Resource Mgmt with systemctl

systemctl is the utility used to control systemd. systemctl provides CentOS administrators with the ability to perform a multitude of operations on systemd including −

  • Configure systemd units
  • Get status of systemd untis
  • Start and stop services
  • Enable / disable systemd services for runtime, etc.

The command syntax for systemctl is pretty basic, but can tangle with switches and options. We will present the most essential functions of systemctl needed for administering CentOS Linux.

Basic systemctl syntax: 

Following are the common commands used with systemctl

  • start
  • stop
  • restart
  • reload
  • status
  • is-active
  • list-units
  • enable
  • disable
  • cat
  • show

We have already discussed start, stop, reload, restart, enable and disable with systemctl. So let's go over the remaining commonly used commands.


In its most simple form, the status command can be used to see the system status as a whole −

[root@localhost rdc]# systemctl status 
 ● localhost.localdomain 
  State: running 
  Jobs: 0 queued
  Failed: 0 units 
  Since: Thu 2017-01-19 19:14:37 EST; 4h 5min ago 
CGroup: / 
       ├─1 /usr/lib/systemd/systemd --switched-root --system --deserialize 21 
       │ └─user-1002.slice 
       │   └─session-1.scope 
       │     ├─2869 gdm-session-worker [pam/gdm-password] 
       │     ├─2881 /usr/bin/gnome-keyring-daemon --daemonize --login 
       │     ├─2888 gnome-session --session gnome-classic 
       │     ├─2895 dbus-launch --sh-syntax --exit-with-session

The above output has been condensed. In the real-world systemctl status will output about 100 lines of treed process statuses.

Let's say we want to check the status of our firewall service −

[root@localhost rdc]# systemctl status firewalld 
● firewalld.service - firewalld - dynamic firewall daemon 
Loaded: loaded (/usr/lib/systemd/system/firewalld.service; enabled; vendor preset: enabled) 
Active: active (running) since Thu 2017-01-19 19:14:55 EST; 4h 12min ago 
 Docs: man:firewalld(1) 
Main PID: 825 (firewalld) 
CGroup: /system.slice/firewalld.service 
       └─825 /usr/bin/python -Es /usr/sbin/firewalld --nofork --nopid

As you see, our firewall service is currently active and has been for over 4 hours.


The list-units command allows us to list all the units of a certain type. Let's check for sockets managed by systemd

[root@localhost]# systemctl list-units --type=socket 
UNIT                         LOAD     ACTIVE     SUB     DESCRIPTION     
avahi-daemon.socket          loaded   active  running    Avahi mDNS/DNS-SD Stack Activation Socket 
cups.socket                  loaded   active  running    CUPS Printing Service Sockets 
dbus.socket                  loaded   active  running    D-Bus System Message Bus Socket 
dm-event.socket              loaded   active  listening  Device-mapper event daemon FIFOs 
iscsid.socket                loaded   active  listening  Open-iSCSI iscsid Socket
iscsiuio.socket              loaded   active  listening  Open-iSCSI iscsiuio Socket 
lvm2-lvmetad.socket          loaded   active  running    LVM2 metadata daemon socket 
lvm2-lvmpolld.socket         loaded   active  listening  LVM2 poll daemon socket 
rpcbind.socket               loaded   active  listening  RPCbind Server Activation Socket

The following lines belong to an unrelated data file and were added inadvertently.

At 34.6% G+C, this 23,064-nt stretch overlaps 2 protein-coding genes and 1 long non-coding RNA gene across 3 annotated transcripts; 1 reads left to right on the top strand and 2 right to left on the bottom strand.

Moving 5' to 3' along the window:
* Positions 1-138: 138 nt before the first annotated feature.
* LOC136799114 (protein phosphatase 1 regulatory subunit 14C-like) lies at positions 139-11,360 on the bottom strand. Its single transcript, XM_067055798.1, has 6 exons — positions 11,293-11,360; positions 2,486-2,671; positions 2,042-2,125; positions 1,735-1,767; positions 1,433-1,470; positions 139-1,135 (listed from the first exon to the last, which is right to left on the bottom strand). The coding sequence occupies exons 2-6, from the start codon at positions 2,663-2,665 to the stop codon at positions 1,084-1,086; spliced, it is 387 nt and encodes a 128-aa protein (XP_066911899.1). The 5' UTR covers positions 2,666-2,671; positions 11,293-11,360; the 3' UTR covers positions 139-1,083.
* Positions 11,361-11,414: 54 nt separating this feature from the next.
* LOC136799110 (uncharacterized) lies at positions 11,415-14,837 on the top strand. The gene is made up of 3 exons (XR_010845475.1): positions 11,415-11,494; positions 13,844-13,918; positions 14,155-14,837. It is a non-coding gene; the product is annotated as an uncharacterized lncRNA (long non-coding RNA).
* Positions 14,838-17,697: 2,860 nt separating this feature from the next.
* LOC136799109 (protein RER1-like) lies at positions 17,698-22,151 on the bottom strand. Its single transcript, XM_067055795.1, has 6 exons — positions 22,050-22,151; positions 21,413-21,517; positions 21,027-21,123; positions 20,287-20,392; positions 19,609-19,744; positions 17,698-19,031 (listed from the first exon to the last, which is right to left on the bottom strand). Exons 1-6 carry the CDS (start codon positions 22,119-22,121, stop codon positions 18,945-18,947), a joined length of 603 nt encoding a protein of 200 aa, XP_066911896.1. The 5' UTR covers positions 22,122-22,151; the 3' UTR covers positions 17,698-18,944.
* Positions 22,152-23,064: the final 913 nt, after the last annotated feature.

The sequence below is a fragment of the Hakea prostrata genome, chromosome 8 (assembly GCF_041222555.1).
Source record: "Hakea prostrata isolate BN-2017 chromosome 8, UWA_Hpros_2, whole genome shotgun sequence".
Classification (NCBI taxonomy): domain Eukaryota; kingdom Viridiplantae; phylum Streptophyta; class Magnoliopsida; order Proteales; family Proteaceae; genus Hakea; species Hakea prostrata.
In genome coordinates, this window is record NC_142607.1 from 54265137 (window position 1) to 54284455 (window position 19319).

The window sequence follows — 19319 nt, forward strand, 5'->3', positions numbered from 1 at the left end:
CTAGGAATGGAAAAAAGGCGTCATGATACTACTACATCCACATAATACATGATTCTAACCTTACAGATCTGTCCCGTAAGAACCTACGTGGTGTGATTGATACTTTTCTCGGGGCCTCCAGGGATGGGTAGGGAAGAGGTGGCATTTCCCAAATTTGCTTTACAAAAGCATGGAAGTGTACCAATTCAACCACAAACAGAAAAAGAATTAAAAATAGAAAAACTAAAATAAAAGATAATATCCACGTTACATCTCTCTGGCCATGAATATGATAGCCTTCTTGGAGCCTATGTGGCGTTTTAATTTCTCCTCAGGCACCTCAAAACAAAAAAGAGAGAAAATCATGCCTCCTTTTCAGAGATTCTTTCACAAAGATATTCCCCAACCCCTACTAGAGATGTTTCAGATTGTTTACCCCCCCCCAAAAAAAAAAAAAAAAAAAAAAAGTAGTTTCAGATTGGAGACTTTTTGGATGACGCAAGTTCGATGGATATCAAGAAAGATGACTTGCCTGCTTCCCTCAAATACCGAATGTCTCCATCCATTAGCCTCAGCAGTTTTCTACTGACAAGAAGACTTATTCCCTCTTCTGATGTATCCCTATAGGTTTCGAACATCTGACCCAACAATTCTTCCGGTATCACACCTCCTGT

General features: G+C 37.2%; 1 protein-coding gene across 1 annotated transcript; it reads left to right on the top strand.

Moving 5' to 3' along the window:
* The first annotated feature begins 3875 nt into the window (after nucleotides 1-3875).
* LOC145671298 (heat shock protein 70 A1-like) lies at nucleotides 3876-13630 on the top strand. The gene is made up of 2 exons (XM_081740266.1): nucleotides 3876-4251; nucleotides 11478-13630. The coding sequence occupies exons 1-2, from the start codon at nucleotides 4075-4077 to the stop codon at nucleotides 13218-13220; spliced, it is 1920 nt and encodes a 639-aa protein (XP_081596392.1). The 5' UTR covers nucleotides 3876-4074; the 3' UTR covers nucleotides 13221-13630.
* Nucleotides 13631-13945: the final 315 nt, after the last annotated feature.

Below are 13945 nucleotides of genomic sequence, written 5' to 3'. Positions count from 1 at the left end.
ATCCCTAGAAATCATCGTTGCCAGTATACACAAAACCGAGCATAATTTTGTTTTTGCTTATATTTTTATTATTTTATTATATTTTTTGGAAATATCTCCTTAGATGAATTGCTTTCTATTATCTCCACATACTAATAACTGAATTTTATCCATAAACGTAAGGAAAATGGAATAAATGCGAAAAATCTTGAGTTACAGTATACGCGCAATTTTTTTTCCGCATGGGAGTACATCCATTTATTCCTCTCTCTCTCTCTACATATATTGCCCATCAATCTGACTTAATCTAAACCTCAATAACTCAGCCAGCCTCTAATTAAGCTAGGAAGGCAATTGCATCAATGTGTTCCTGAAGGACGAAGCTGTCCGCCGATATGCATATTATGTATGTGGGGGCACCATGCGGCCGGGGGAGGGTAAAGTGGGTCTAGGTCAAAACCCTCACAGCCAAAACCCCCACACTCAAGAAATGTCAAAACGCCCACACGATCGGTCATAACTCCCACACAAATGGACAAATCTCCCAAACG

systemd-initctl.socket       loaded   active  listening  /dev/initctl Compatibility Named Pipe 
systemd-journald.socket      loaded   active  running    Journal Socket 
systemd-shutdownd.socket     loaded   active  listening  Delayed Shutdown Socket 
systemd-udevd-control.socket loaded   active  running    udev Control Socket 
systemd-udevd-kernel.socket  loaded   active  running    udev Kernel Socket 
virtlockd.socket             loaded   active  listening  Virtual machine lock manager socket 
virtlogd.socket              loaded   active  listening  Virtual machine log manager socket

Now let’s check the current running services −

[root@localhost rdc]# systemctl list-units --type=service 
UNIT                      LOAD     ACTIVE     SUB     DESCRIPTION 
abrt-ccpp.service         loaded   active   exited    Install ABRT coredump hook 
abrt-oops.service         loaded   active   running   ABRT kernel log watcher 
abrt-xorg.service         loaded   active   running   ABRT Xorg log watcher 
abrtd.service             loaded   active   running   ABRT Automated Bug Reporting Tool 
accounts-daemon.service   loaded   active   running   Accounts Service 
alsa-state.service        loaded   active   running   Manage Sound Card State (restore and store) 
atd.service               loaded   active   running   Job spooling tools 
auditd.service            loaded   active   running   Security Auditing Service


The is-active command is an example of systemctl commands designed to return the status information of a unit.

[root@localhost rdc]# systemctl is-active ksm.service 


cat is one of the seldomly used command. Instead of using cat at the shell and typing the path to a unit file, simply use systemctl cat.

[root@localhost]# systemctl cat firewalld 
# /usr/lib/systemd/system/firewalld.service
Description=firewalld - dynamic firewall daemon 
Before = NetworkManager.service 
Conflicts=iptables.service ip6tables.service ebtables.service ipset.service 

EnvironmentFile = -/etc/sysconfig/firewalld 
ExecStart = /usr/sbin/firewalld --nofork --nopid $FIREWALLD_ARGS 
ExecReload = /bin/kill -HUP $MAINPID 
# supress to log debug and error output also to /var/log/messages 
StandardOutput = null 
StandardError = null

Type = dbus 
BusName = org.fedoraproject.FirewallD1

WantedBy = 
Alias = dbus-org.fedoraproject.FirewallD1.service


Now that we have explored both systemd and systemctl in more detail, let's use them to manage the resources in cgroups or control groups.